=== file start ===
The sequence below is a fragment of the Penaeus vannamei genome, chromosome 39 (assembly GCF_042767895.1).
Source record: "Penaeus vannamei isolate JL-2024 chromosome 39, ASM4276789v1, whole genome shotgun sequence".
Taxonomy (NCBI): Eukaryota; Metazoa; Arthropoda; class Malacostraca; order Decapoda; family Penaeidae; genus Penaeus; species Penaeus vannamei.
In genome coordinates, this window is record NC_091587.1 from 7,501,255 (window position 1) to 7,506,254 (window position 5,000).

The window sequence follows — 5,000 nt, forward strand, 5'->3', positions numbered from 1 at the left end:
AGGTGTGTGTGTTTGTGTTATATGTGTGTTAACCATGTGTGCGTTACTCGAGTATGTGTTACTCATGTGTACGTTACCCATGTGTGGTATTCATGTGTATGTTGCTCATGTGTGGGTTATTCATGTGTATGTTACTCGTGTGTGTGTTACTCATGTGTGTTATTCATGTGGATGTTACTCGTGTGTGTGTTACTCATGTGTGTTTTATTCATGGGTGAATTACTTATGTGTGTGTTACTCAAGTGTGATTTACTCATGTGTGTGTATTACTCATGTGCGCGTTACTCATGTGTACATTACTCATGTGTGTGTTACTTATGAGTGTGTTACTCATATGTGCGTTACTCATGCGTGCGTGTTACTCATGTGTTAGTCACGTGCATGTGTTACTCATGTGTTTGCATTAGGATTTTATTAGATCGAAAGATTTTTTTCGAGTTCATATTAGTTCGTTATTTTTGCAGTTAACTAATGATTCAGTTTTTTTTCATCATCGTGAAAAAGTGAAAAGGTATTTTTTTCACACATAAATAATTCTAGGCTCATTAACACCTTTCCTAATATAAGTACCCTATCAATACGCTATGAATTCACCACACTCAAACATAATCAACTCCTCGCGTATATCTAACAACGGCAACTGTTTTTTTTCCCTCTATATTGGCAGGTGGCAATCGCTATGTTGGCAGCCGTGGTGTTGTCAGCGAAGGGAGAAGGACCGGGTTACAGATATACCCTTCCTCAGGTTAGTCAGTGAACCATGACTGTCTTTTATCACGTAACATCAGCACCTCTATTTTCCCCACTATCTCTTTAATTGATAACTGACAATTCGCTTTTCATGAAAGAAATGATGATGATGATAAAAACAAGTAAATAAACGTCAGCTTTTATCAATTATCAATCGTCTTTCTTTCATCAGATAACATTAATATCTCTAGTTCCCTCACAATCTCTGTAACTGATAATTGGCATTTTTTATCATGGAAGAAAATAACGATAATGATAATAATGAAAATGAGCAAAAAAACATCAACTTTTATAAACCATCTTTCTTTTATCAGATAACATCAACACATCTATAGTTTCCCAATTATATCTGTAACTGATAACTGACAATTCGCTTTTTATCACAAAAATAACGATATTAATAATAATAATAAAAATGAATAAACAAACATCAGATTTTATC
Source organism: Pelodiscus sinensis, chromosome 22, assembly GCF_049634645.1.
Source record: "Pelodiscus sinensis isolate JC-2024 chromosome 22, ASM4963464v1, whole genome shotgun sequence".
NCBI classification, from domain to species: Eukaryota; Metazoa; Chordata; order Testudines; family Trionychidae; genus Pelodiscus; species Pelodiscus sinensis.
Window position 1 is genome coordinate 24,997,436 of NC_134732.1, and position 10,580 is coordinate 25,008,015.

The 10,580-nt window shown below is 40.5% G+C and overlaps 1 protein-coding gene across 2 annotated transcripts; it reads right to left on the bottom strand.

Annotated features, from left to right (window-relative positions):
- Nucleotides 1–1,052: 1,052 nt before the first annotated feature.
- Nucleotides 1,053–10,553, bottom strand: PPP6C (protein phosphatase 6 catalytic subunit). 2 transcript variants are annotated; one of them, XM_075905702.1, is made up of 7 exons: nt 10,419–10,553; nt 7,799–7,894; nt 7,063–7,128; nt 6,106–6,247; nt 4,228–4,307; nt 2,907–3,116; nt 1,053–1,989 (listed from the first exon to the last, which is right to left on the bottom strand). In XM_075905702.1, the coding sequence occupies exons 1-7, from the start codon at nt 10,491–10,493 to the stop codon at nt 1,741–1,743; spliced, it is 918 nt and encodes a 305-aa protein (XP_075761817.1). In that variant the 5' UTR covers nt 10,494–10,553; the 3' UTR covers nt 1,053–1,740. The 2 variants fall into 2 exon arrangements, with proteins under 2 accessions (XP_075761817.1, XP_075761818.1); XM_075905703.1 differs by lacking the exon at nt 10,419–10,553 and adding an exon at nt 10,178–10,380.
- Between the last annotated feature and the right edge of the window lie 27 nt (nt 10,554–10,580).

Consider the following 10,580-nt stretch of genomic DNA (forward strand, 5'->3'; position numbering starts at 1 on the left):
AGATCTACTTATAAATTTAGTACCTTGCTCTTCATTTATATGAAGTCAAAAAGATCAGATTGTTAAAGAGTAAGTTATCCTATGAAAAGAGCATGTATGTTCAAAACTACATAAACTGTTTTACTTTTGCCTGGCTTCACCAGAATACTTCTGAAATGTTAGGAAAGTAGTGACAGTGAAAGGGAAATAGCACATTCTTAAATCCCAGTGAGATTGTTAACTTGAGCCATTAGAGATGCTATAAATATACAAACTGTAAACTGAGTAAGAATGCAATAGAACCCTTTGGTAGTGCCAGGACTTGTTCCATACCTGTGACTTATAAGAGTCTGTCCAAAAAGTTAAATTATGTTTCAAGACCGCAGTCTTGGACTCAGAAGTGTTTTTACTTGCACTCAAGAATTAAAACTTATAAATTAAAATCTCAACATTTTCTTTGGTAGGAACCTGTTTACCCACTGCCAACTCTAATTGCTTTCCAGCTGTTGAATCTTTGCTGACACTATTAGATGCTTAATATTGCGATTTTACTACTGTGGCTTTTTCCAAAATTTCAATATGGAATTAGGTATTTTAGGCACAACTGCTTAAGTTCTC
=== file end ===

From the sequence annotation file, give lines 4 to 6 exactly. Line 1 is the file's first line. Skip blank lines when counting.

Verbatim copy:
In genome coordinates, this window is record NC_091587.1 from 7,501,255 (window position 1) to 7,506,254 (window position 5,000).

The window sequence follows — 5,000 nt, forward strand, 5'->3', positions numbered from 1 at the left end:
AGGTGTGTGTGTTTGTGTTATATGTGTGTTAACCATGTGTGCGTTACTCGAGTATGTGTTACTCATGTGTACGTTACCCATGTGTGGTATTCATGTGTATGTTGCTCATGTGTGGGTTATTCATGTGTATGTTACTCGTGTGTGTGTTACTCATGTGTGTTATTCATGTGGATGTTACTCGTGTGTGTGTTACTCATGTGTGTTTTATTCATGGGTGAATTACTTATGTGTGTGTTACTCAAGTGTGATTTACTCATGTGTGTGTATTACTCATGTGCGCGTTACTCATGTGTACATTACTCATGTGTGTGTTACTTATGAGTGTGTTACTCATATGTGCGTTACTCATGCGTGCGTGTTACTCATGTGTTAGTCACGTGCATGTGTTACTCATGTGTTTGCATTAGGATTTTATTAGATCGAAAGATTTTTTTCGAGTTCATATTAGTTCGTTATTTTTGCAGTTAACTAATGATTCAGTTTTTTTTCATCATCGTGAAAAAGTGAAAAGGTATTTTTTTCACACATAAATAATTCTAGGCTCATTAACACCTTTCCTAATATAAGTACCCTATCAATACGCTATGAATTCACCACACTCAAACATAATCAACTCCTCGCGTATATCTAACAACGGCAACTGTTTTTTTTCCCTCTATATTGGCAGGTGGCAATCGCTATGTTGGCAGCCGTGGTGTTGTCAGCGAAGGGAGAAGGACCGGGTTACAGATATACCCTTCCTCAGGTTAGTCAGTGAACCATGACTGTCTTTTATCACGTAACATCAGCACCTCTATTTTCCCCACTATCTCTTTAATTGATAACTGACAATTCGCTTTTCATGAAAGAAATGATGATGATGATAAAAACAAGTAAATAAACGTCAGCTTTTATCAATTATCAATCGTCTTTCTTTCATCAGATAACATTAATATCTCTAGTTCCCTCACAATCTCTGTAACTGATAATTGGCATTTTTTATCATGGAAGAAAATAACGATAATGATAATAATGAAAATGAGCAAAAAAACATCAACTTTTATAAACCATCTTTCTTTTATCAGATAACATCAACACATCTATAGTTTCCCAATTATATCTGTAACTGATAACTGACAATTCGCTTTTTATCACAAAAATAACGATATTAATAATAATAATAAAAATGAATAAACAAACATCAGATTTTATC